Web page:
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For state workers’ families, the budget cuts get personal

When Governor Arnold Schwarzenegger flicked his pen to sign the state budget July 16, he not only confirmed many cuts, but many worrisome troubles for state workers.

State employees are being hit where it hurts by monthly, three-day furloughs which have been implemented since June and will last till the end of the 2009-2010 fiscal year. These unpaid days off cut the average workers pay down 14 percent, a fiscal hardship for some.

These are not just paper cuts. They translate into real impacts on real people. Here are accounts of two of those people.

John Krumm, Department of Motor Vehicles, Driver’s Safety Office
John Krumm has worked at the Department of Motor Vehicles in San Francisco for almost ten years. He has been subject to furlough Friday’s and like many Californians, is making changes in his everyday lifestyle.

“I go to work, and home, to work again…you get the idea. I don’t have extra money to do anything else. 60 percent of my paycheck goes toward my rent,” said Krumm, 53.  

He lives in San Francisco, sharing an apartment with a roommate. Even with a roommate, his rent is around $1,000 a month. Because San Franciscan housing is so costly, he said even an apartment in the Tenderloin district—an area known for its homelessness and high crime—would probably cost him the same.

But Krumm has other things to worry about: he has been living with HIV for more than 25 years.

“I’m a member at the food bank (Project Open Hand) because my doctor signed me up to get food to keep me healthy,” said Krumm. “I usually go once a week, on Furlough Fridays.”

Krumm used to go to the food bank about five years ago when his pay check was not enough to keep him healthy. Now that his wages have been cut, he said he’s taking home the same that he used five years back, and so cannot afford healthy food for his condition.
 As a state worker, his medications are taken care of through health insurance. If however, that were to change, Krumm said he would not know how he would pay for his many medications because of his lack of cash.

As if all those worries weren’t enough, he recently received a troubling e-mail from “the people who run the transit tickets,” in the DMV office saying that they might cut off public transportation compensation. He currently takes MUNI—San Francisco’s public transportation system which includes buses, streetcars and trolleys— to work everyday. The usual monthly pass costs $45 which Krumm said he would not be able to afford if the DMV took away their discount program.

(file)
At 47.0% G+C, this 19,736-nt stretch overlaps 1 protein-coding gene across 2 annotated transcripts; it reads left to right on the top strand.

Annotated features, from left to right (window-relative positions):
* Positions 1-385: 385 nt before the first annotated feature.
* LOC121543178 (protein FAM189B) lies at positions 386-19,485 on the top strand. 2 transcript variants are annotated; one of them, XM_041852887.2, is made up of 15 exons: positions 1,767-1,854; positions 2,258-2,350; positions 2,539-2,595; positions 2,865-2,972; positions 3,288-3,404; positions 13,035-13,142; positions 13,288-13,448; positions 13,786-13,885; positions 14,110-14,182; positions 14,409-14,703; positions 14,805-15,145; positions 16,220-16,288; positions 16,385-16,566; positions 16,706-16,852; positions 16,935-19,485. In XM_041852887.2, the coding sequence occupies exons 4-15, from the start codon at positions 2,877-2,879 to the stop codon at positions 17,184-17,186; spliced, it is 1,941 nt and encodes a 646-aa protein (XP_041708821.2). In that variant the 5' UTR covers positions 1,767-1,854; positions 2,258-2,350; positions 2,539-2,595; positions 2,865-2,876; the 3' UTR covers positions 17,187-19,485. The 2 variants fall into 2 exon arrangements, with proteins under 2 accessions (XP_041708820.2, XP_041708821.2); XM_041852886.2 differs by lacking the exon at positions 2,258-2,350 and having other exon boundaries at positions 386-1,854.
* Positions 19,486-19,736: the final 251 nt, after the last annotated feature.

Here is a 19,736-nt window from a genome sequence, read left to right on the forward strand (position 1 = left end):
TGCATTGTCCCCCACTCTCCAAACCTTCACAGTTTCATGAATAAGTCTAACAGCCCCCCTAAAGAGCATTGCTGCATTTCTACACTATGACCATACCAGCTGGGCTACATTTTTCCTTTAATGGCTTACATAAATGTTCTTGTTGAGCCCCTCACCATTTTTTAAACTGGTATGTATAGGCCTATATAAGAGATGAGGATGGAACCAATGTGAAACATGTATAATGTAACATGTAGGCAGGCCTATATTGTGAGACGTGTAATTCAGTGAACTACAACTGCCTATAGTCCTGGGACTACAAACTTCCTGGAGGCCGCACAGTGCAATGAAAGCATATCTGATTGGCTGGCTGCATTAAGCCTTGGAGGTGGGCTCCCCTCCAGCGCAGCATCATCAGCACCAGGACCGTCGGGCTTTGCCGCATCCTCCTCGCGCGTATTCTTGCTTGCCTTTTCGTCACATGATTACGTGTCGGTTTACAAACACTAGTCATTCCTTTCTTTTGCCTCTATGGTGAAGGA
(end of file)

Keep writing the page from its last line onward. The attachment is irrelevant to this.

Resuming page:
“I guess I would have to walk to work everyday then…it would take me about an hour or more,” he said.

Mike Marando, representative for the DMV, said that the discount program is not being eliminated — good news for Krumm. The discount price from the $45 is $33.75 for San Francisco DMV workers, costing $11.25 for a monthly pass.

Thomas Harris, office technician at the Water Resources Control Board
Thomas Harris has been working with the state for almost 30 years now, but because of furlough days off, he can’t even afford new shoes.

Harris’ large 14 shoe size contributes to the problem that he said makes him feel like he’s “living like a bum on the street.”

“I can’t go and search for shoes, size 14 have to be special made,” said Harris. “Clothes are hard for me to get, I can’t afford them. I’m living off of candy bars and water at work.”

The 53-year-old also has medical problems: most of his family members died young due to heart complications and he worries he will be the same. Harris himself has diabetes, high-blood pressure, and even had congested heart failure which caused him to have a two way heart bypass in 1996. He has seven total medication prescriptions, and worries much like Krumm does, that he won’t know what to do if his health insurance will not cover those any longer. His doctor recommended that he start taking daily insulin shots, but Harris said he just can’t bring himself to.

“I’m deathly afraid of needles. But I just can’t do it. I might loose a limb, or I might die, but I just can’t do it,” said Harris.

Harris’ rent is around $1100 per month because he’s getting a break from a friend who is helping him out, he said. He makes about $2400 a month, and had to file for chapter 13 Bankruptcy this past June.

“It’s gotten to that point. I had to file for chapter 13 to keep my car to have a place a stay,” he said.  

He said he needs that car just in case he can no longer pay for rent. He joked that he would “probably make more living on welfare.” 


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